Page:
So do the things we hate define us better than the things we like? I sent an email out to a number of the Institute’s Friends and Leavers Of Comment, to gauge their opinion, and to ask them to list five minor things that annoy them. I swear I have NEVER seen emails come back so fast. It would seem people love to talk about things that irritate – but does it give you an insight into their character?

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7 Popular Motifs of Cheap Science Fiction

August 26, 2008

Since last week’s article about the glory of cheap science fiction, the switchboard at The Outland Institute has been running hot. Poor Glynnis has been swamped with calls, all saying much the same thing – “I’m all ready to make some cheap science fiction – I’ve got a camera, some actors and a clever script that uses Martian terraforming as a metaphor for the war in Iraq – but I don’t know what special effects to use”. They usually go on to say that their film’s budget is three fifty cent stamps, and that Glynnis has a lovely telephone manner (it’s true, she does).

So as a follow-up to last week, let’s look at some of the common elements you can find in cheap science-fiction. You can even try these out at home! Read the rest of this entry »

Disappearing Pets: 11 Pop-Culture Animals You Just Don’t See Anymore

August 19, 2008

Some dogs are for life, and some are just for Christmas Specials. The Outland Institute looks at eleven fictional “animal companions” that found themselves flushed down the toilet of life…

Kitty Fanastico (Buffy The Vampire Slayer, 2000)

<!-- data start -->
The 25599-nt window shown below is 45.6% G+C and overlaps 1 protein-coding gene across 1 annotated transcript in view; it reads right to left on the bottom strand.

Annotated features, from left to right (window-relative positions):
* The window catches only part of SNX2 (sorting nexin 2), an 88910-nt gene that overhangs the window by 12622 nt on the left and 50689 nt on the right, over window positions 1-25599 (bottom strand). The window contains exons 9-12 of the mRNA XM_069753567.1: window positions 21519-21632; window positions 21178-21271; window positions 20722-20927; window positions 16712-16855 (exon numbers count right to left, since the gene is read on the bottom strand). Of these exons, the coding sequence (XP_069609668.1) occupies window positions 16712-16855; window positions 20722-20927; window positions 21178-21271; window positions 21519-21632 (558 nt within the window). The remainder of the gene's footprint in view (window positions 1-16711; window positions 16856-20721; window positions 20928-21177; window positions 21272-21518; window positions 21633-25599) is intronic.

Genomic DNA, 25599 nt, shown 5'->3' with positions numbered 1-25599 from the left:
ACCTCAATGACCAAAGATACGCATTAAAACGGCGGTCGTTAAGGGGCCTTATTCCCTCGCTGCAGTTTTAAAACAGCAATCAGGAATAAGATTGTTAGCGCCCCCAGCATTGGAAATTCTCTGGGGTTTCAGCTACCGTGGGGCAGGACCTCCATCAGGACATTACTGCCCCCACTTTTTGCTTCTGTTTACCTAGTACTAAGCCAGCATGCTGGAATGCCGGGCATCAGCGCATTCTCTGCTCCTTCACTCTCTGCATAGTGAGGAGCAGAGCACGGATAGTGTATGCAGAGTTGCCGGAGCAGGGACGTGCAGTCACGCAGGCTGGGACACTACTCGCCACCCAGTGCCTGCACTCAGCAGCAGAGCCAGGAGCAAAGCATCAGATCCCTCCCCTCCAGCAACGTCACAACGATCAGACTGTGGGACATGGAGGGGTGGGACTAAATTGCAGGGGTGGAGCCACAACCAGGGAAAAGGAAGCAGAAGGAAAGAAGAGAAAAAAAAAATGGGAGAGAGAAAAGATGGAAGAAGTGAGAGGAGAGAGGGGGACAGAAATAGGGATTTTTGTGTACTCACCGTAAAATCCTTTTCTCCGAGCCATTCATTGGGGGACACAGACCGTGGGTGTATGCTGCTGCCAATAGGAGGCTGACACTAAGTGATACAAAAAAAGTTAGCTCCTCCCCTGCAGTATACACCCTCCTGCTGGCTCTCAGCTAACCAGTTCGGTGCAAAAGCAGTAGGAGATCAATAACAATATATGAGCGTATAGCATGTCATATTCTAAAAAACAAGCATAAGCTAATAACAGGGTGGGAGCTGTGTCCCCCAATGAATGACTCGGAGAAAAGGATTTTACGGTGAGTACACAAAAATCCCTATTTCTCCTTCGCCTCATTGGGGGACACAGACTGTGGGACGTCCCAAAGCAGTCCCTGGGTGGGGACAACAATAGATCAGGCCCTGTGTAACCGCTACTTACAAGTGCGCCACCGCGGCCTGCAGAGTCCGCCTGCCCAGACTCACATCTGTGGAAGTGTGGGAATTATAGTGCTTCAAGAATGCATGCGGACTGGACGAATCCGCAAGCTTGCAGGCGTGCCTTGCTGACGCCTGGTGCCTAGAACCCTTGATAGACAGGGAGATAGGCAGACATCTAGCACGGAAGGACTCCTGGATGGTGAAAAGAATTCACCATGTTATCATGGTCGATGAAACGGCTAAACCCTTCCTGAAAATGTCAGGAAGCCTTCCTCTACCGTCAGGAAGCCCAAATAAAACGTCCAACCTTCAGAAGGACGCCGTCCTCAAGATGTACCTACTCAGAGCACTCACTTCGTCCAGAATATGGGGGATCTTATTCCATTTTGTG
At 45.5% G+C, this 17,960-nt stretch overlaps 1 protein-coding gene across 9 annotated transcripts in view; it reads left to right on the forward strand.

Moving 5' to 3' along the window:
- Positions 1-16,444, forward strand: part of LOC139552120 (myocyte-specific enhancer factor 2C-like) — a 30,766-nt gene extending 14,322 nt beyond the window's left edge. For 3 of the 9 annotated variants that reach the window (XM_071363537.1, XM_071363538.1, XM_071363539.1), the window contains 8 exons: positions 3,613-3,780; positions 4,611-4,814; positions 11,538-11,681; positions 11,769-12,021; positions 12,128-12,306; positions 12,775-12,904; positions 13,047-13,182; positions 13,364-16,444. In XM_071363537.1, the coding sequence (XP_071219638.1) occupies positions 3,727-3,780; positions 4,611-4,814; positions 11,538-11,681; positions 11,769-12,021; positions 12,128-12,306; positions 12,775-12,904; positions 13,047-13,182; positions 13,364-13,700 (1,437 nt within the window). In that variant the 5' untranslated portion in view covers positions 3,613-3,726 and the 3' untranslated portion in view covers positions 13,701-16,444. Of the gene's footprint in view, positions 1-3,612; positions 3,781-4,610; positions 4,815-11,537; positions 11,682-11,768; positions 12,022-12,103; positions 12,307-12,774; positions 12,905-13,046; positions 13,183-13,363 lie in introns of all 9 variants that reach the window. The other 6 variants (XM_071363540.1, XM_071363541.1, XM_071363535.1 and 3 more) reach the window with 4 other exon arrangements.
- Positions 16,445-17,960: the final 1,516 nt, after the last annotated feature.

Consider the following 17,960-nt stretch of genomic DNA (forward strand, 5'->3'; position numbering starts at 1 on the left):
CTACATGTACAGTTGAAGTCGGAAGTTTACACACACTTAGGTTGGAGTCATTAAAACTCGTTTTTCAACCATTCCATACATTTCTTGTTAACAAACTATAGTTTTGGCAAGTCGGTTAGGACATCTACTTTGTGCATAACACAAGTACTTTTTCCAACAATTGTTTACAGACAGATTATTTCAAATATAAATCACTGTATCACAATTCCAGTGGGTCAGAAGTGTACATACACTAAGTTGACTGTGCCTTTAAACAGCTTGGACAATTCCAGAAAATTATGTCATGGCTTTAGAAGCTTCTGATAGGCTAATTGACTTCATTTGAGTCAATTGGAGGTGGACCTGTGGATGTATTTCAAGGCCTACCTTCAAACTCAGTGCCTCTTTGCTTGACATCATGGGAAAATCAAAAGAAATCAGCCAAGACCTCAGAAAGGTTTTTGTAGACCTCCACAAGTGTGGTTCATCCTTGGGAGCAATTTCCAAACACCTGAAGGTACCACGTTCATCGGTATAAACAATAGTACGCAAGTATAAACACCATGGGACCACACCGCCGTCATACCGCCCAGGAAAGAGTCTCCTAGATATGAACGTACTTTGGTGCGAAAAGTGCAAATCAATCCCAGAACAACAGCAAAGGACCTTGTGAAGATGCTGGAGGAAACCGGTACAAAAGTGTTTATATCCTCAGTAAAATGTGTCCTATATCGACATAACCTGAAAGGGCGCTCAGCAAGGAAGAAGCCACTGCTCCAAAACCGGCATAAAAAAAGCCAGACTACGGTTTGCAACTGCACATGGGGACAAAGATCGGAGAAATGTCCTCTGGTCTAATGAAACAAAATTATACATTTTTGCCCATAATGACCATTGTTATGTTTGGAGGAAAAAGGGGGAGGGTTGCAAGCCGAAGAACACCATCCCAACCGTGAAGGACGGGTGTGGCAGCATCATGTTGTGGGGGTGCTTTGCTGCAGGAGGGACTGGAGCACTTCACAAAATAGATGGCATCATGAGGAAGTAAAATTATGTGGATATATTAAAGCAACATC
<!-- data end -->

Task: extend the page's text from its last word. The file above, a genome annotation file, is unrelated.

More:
If you’re a lesbian couple who live in a university and you have magic powers, you’ll be wanting a cat. And so it was that in Buffy’s fourth season Willow and Tara found themselves the proud owner of Miss Kitty Fantastico. She appears in three episodes, and even gets some fantastic slow-motion work dedicated to her, but by season five she’s vanished. No explanation is given until the penultimate episode of season seven, when Buffy‘s sister Dawn gets the slightly clumsy line, “I don’t leave crossbows around all willy-nilly. Not since that time with Miss Kitty Fantastico.” Kitty still lives on though – in collectable action figure form (see above).

Queequeg (The X Files, 1995)

What do you do with a Pomeranian who’s eaten her owner? If you’re Special Agent Dana Scully you take her home with you – she may be a man-eater but she’s still cute, and if anyone needs some cheering up it’s Dana. Her dad’s died, her sister’s died, she lives in Vancouver but thinks it’s Washington… Arriving in the fourth episode of season 3, Clyde Bruckman’s Final Repose, Queequeg promptly vanishes for most of the season, making one brief appearance before episode 22, when Scully inexplicably decides to bring her along on their latest case – chasing a giant alligator. Queequeg is never seen again.